Chagall was dedicated to the lithographic process and the layered use of color, causing his printmaker, Charles Sorlier, to remark: “It is in this way, to the surprise of certain publishers, that a plate begun in six colors can comprise twenty-five in its definitive version.”

Chagall’s lithography teacher became a lifelong friend

Chagall studied lithography under Sorlier, who entered Fernand Mourlot’s workshop in 1948. Sorlier worked with artists such as Henri Matisse, Picasso and Fernand Leger, but his relationship with Chagall was the most significant. They became great friends, so much so that Sorlier was one of the last people to visit Chagall before his death in 1985.

His painting of the Paris Opera ceiling was controversial


At the age of 77, Chagall was commissioned to paint the ceiling of the Paris Opera. His critics argued that a modern artist, let alone a Russian Jewish artist, shouldn’t be the one to paint a French national monument. Despite this, he completed the work in a year, using a 2,400-square-foot canvas and 440 pounds of paint.

Take a look inside Marcus Glenn’s studio

Peek inside the 2014 Official Grammy artist’s Detroit studio and take a closer look in the space where Marcus Glenn’s work comes to life.

Examining Marcus Glenn’s epic portrait

Marcus Glenn Detroit

To celebrate his first show in his hometown in nearly 20 years, artist Marcus Glenn challenged himself by creating one of his largest works of art to date.

In honor of Park West Gallery’s “Detroit’s Finest” three-part exhibition series featuring Detroit artists, of which Glenn is the first, Glenn has stunned collectors with a massive work that is on display and available to collect.

Glenn considers himself a figurative abstract artist, and his medium of choice is actually a mix of paints, fabrics and other materials on wood panels. He has dubbed this style “Flat Life,” as the works are two-dimensional but pop with texture and color.

Glenn utilized this colorful style to create a unique 7-foot by 4-foot work, “Accurate Knowledge is Better than Imagination,” a wondrous self-portrait that sheds light on the artist’s soul. The title is a reversal of Albert Einstein’s quote, “imagination is more important than knowledge.”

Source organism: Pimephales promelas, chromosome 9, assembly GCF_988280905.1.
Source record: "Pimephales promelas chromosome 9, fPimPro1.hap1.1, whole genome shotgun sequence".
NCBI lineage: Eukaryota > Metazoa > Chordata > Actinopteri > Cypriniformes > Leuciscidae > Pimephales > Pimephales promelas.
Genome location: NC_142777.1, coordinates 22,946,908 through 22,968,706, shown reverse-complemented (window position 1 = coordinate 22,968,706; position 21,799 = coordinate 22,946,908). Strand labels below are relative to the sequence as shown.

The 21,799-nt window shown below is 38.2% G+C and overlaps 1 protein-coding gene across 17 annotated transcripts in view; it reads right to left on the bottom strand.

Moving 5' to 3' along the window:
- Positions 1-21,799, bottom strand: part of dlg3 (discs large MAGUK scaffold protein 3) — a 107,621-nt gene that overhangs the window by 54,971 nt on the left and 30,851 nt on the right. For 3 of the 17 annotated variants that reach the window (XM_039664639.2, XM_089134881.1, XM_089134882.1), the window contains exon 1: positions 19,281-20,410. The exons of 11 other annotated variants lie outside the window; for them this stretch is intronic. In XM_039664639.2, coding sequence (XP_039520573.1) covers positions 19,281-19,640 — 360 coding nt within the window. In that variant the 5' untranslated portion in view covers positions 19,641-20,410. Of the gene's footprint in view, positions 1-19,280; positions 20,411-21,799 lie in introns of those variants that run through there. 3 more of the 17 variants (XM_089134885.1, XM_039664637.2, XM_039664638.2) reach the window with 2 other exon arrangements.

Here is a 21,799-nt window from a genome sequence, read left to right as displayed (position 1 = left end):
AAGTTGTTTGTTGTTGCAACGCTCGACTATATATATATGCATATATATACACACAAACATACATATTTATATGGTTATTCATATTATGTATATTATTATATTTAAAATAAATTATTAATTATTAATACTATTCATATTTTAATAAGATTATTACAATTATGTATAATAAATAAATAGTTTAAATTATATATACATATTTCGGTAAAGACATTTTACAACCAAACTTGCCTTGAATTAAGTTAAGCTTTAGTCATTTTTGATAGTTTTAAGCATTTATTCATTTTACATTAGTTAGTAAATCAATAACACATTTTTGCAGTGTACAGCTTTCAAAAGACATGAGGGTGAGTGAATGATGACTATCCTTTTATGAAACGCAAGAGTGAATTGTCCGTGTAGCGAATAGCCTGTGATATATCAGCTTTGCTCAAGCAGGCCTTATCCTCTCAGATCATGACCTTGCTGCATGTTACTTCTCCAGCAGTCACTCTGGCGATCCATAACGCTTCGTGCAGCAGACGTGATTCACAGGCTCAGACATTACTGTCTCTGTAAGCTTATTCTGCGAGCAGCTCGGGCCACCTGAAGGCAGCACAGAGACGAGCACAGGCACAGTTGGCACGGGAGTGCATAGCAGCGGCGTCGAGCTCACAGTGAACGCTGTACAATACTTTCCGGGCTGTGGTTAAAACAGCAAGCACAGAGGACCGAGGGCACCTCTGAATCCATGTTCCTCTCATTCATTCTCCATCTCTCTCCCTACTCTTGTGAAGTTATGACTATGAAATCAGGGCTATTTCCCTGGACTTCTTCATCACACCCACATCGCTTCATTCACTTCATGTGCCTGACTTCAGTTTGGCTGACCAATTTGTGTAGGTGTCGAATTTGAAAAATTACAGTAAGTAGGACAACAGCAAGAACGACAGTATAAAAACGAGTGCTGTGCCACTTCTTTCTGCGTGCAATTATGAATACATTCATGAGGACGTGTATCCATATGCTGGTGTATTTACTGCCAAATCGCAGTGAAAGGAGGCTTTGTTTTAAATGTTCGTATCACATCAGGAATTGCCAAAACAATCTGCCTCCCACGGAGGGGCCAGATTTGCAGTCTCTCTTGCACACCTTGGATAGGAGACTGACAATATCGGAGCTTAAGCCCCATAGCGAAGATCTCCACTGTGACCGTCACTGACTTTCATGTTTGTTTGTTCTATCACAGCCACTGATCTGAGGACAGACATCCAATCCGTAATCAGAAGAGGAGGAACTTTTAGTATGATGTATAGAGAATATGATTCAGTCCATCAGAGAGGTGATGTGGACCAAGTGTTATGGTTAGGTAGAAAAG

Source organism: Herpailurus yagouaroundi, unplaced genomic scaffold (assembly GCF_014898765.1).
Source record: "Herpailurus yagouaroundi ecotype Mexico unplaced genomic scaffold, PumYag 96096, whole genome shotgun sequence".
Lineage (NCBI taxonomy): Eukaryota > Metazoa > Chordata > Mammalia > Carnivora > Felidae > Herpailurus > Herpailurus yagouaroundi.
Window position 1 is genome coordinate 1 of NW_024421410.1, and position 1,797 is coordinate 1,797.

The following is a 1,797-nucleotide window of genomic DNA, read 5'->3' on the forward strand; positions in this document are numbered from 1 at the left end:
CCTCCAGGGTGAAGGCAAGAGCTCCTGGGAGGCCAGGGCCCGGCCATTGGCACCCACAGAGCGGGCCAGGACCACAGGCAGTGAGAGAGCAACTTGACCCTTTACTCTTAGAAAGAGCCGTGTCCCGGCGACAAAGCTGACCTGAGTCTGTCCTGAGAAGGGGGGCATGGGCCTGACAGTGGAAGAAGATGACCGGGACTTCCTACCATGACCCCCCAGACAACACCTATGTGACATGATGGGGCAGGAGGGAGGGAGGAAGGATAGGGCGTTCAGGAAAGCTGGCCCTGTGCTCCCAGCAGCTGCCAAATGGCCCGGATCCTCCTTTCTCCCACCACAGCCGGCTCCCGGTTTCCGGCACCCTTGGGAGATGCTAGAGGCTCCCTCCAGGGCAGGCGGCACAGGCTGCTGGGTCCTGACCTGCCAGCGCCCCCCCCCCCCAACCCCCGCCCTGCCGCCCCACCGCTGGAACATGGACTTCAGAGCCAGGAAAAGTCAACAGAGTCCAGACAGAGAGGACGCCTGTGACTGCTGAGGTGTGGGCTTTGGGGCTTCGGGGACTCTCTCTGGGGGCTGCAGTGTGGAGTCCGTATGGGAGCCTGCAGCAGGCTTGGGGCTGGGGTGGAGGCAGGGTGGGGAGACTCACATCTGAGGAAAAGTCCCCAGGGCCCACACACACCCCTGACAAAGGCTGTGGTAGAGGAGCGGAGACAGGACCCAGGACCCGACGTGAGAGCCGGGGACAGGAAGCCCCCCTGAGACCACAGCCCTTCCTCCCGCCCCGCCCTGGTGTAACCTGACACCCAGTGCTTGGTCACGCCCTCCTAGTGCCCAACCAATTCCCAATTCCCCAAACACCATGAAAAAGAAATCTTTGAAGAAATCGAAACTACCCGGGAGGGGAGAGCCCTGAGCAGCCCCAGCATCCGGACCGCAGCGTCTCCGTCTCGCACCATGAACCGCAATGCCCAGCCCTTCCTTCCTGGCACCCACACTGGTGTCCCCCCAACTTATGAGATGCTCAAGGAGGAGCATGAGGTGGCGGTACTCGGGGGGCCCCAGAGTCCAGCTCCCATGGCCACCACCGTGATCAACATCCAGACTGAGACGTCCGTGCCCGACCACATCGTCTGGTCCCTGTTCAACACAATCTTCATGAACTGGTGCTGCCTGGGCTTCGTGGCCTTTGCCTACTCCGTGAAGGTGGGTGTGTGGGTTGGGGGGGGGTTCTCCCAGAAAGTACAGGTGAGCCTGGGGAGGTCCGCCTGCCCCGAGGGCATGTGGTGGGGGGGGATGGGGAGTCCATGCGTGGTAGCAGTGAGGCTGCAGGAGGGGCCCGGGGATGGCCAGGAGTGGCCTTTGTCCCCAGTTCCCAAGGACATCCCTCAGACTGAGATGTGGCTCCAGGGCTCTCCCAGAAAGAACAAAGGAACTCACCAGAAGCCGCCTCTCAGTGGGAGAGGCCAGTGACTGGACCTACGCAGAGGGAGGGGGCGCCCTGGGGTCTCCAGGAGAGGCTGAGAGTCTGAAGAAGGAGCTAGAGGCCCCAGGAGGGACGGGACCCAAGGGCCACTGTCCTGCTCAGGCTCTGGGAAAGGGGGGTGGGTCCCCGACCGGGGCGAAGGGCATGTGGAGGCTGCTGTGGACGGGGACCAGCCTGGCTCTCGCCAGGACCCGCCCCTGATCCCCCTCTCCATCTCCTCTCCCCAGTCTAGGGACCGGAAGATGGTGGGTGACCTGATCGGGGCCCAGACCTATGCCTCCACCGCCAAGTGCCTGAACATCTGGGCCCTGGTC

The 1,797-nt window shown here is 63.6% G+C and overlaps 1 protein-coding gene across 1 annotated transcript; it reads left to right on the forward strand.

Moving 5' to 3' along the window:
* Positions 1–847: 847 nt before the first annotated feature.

“If we gain accurate knowledge, we can open our minds to great imagination,” Glenn explains.

Marcus Glenn Detroit

Like the painting’s title suggests, the more knowledge one has of it, the better one can understand it. Glenn depicts himself in his studio, standing next to an easel displaying the official artwork hecreated for the 56th Annual Grammy Awards. He says this represents one of the biggest moments in his career.

“At the time, I was going to entitle the piece ‘A Brush with Success,’ and that’s why I put my Grammy piece [in it],” he says. “It’s sitting in the center on the easel in my studio.”

Glenn, a left-handed artist, portrays a brush in his right hand and a Bible in his left. He says by placing the holy book in his dominant hand, he shows the significance it has in his life.

“I peer into God’s word, and it’s like a formula for life,” he says. “That is the most important aspect.”

Marcus Glenn Detroit

Glenn’s love for his family is apparent when examining the artwork. Propped against the easel’s legs is a framed painting of his wife, Yolanda. A cloth on the floor next to a painter’s palette comes from a dress his mother owned, alluding to her role in supporting his passion for art.

Yolanda’s mother, who passed away recently, is represented by using pants from her wardrobe used as Glenn’s pants in the painting, while Glenn’s green shirt is his son’s, who helps in the studio. One can even find little bees in the work representing Glenn’s four daughters.

“When you look at this, it’s a lot of emotion,” he says.

Marcus Glenn Detroit

Like many of Glenn’s works, multi-colored floorboards provide the foundation for the characters. The various colors represent “the palette of God,” and as Glenn says, God is love.

“You begin to see these slats, which for me it’s the foundation of my heart, which is love,” he says. “Once we as the human race master love, the world will truly be a better place.”